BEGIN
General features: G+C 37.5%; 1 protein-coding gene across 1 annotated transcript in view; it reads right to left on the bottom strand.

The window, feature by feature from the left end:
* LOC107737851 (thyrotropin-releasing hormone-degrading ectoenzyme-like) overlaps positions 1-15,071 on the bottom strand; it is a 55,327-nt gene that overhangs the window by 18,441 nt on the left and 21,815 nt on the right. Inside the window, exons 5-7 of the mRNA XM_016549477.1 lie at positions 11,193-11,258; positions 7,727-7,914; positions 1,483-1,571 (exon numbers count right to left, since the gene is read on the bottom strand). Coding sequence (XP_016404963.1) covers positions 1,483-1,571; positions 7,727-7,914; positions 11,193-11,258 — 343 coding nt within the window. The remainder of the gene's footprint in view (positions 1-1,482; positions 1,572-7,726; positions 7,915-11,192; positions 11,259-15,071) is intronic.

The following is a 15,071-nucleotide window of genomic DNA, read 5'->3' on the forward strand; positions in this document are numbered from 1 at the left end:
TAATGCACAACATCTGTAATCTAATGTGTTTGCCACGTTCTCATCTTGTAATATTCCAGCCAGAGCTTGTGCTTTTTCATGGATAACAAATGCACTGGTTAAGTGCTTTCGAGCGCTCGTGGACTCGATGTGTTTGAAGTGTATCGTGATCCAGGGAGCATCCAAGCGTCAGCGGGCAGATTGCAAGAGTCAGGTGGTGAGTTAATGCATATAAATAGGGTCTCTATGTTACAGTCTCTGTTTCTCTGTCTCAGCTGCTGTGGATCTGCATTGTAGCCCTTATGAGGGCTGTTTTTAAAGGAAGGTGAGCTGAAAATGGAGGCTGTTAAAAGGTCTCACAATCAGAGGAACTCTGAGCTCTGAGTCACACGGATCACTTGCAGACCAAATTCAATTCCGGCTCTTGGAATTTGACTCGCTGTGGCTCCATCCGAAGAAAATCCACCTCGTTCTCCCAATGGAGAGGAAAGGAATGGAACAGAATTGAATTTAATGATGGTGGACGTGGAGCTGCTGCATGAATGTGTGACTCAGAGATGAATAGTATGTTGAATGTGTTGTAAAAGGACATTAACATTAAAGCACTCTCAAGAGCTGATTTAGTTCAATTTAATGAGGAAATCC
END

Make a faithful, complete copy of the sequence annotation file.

General features: G+C 37.5%; 1 protein-coding gene across 1 annotated transcript in view; it reads right to left on the bottom strand.

The window, feature by feature from the left end:
* LOC107737851 (thyrotropin-releasing hormone-degrading ectoenzyme-like) overlaps positions 1-15,071 on the bottom strand; it is a 55,327-nt gene that overhangs the window by 18,441 nt on the left and 21,815 nt on the right. Inside the window, exons 5-7 of the mRNA XM_016549477.1 lie at positions 11,193-11,258; positions 7,727-7,914; positions 1,483-1,571 (exon numbers count right to left, since the gene is read on the bottom strand). Coding sequence (XP_016404963.1) covers positions 1,483-1,571; positions 7,727-7,914; positions 11,193-11,258 — 343 coding nt within the window. The remainder of the gene's footprint in view (positions 1-1,482; positions 1,572-7,726; positions 7,915-11,192; positions 11,259-15,071) is intronic.

The following is a 15,071-nucleotide window of genomic DNA, read 5'->3' on the forward strand; positions in this document are numbered from 1 at the left end:
TAATGCACAACATCTGTAATCTAATGTGTTTGCCACGTTCTCATCTTGTAATATTCCAGCCAGAGCTTGTGCTTTTTCATGGATAACAAATGCACTGGTTAAGTGCTTTCGAGCGCTCGTGGACTCGATGTGTTTGAAGTGTATCGTGATCCAGGGAGCATCCAAGCGTCAGCGGGCAGATTGCAAGAGTCAGGTGGTGAGTTAATGCATATAAATAGGGTCTCTATGTTACAGTCTCTGTTTCTCTGTCTCAGCTGCTGTGGATCTGCATTGTAGCCCTTATGAGGGCTGTTTTTAAAGGAAGGTGAGCTGAAAATGGAGGCTGTTAAAAGGTCTCACAATCAGAGGAACTCTGAGCTCTGAGTCACACGGATCACTTGCAGACCAAATTCAATTCCGGCTCTTGGAATTTGACTCGCTGTGGCTCCATCCGAAGAAAATCCACCTCGTTCTCCCAATGGAGAGGAAAGGAATGGAACAGAATTGAATTTAATGATGGTGGACGTGGAGCTGCTGCATGAATGTGTGACTCAGAGATGAATAGTATGTTGAATGTGTTGTAAAAGGACATTAACATTAAAGCACTCTCAAGAGCTGATTTAGTTCAATTTAATGAGGAAATCC